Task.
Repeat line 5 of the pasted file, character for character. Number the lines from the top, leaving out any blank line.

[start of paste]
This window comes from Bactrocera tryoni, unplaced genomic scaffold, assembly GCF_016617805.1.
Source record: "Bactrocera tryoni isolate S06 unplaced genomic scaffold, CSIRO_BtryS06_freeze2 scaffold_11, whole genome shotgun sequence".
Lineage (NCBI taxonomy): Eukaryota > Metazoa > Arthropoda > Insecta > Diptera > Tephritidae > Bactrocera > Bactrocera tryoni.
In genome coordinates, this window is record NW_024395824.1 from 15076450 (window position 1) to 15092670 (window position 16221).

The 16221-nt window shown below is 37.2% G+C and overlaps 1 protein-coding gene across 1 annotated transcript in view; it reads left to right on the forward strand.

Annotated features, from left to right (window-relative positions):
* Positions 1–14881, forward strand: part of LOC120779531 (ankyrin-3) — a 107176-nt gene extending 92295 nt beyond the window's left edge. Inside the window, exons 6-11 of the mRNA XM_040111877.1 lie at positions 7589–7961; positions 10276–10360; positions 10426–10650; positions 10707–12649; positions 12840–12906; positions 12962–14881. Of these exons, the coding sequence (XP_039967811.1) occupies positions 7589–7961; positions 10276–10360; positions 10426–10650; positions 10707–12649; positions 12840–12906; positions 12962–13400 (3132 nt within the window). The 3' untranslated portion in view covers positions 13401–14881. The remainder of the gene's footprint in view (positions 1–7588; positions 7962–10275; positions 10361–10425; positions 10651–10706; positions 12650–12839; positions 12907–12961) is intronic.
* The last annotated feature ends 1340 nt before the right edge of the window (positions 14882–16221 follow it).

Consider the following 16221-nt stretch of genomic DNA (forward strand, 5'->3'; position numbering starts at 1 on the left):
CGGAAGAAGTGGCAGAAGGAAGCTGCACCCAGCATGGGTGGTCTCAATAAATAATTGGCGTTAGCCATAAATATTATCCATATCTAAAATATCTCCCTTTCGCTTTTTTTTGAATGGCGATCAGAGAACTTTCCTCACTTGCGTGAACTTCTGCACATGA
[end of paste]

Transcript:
The 16221-nt window shown below is 37.2% G+C and overlaps 1 protein-coding gene across 1 annotated transcript in view; it reads left to right on the forward strand.